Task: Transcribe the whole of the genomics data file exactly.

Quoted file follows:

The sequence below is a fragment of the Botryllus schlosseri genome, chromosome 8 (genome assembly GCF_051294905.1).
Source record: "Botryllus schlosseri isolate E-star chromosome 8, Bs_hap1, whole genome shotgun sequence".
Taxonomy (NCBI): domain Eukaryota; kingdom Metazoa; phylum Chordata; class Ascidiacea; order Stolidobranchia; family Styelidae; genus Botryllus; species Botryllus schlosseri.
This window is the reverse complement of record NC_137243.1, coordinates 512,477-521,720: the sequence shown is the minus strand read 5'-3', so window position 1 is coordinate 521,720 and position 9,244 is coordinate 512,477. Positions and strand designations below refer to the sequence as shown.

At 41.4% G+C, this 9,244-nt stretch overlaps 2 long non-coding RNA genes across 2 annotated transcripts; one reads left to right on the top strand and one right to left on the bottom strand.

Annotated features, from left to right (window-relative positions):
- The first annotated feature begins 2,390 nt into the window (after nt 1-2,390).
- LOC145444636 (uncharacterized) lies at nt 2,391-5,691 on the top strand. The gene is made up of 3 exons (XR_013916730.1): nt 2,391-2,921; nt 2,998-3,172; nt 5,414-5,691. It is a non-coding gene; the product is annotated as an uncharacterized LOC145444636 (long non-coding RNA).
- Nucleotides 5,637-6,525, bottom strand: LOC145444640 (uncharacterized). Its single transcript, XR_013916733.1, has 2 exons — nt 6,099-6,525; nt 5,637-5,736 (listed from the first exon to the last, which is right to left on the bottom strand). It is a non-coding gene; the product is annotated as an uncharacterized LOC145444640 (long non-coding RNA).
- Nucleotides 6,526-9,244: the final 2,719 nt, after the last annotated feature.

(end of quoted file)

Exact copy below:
The sequence below is a fragment of the Botryllus schlosseri genome, chromosome 8 (genome assembly GCF_051294905.1).
Source record: "Botryllus schlosseri isolate E-star chromosome 8, Bs_hap1, whole genome shotgun sequence".
Taxonomy (NCBI): domain Eukaryota; kingdom Metazoa; phylum Chordata; class Ascidiacea; order Stolidobranchia; family Styelidae; genus Botryllus; species Botryllus schlosseri.
This window is the reverse complement of record NC_137243.1, coordinates 512,477-521,720: the sequence shown is the minus strand read 5'-3', so window position 1 is coordinate 521,720 and position 9,244 is coordinate 512,477. Positions and strand designations below refer to the sequence as shown.

At 41.4% G+C, this 9,244-nt stretch overlaps 2 long non-coding RNA genes across 2 annotated transcripts; one reads left to right on the top strand and one right to left on the bottom strand.

Annotated features, from left to right (window-relative positions):
- The first annotated feature begins 2,390 nt into the window (after nt 1-2,390).
- LOC145444636 (uncharacterized) lies at nt 2,391-5,691 on the top strand. The gene is made up of 3 exons (XR_013916730.1): nt 2,391-2,921; nt 2,998-3,172; nt 5,414-5,691. It is a non-coding gene; the product is annotated as an uncharacterized LOC145444636 (long non-coding RNA).
- Nucleotides 5,637-6,525, bottom strand: LOC145444640 (uncharacterized). Its single transcript, XR_013916733.1, has 2 exons — nt 6,099-6,525; nt 5,637-5,736 (listed from the first exon to the last, which is right to left on the bottom strand). It is a non-coding gene; the product is annotated as an uncharacterized LOC145444640 (long non-coding RNA).
- Nucleotides 6,526-9,244: the final 2,719 nt, after the last annotated feature.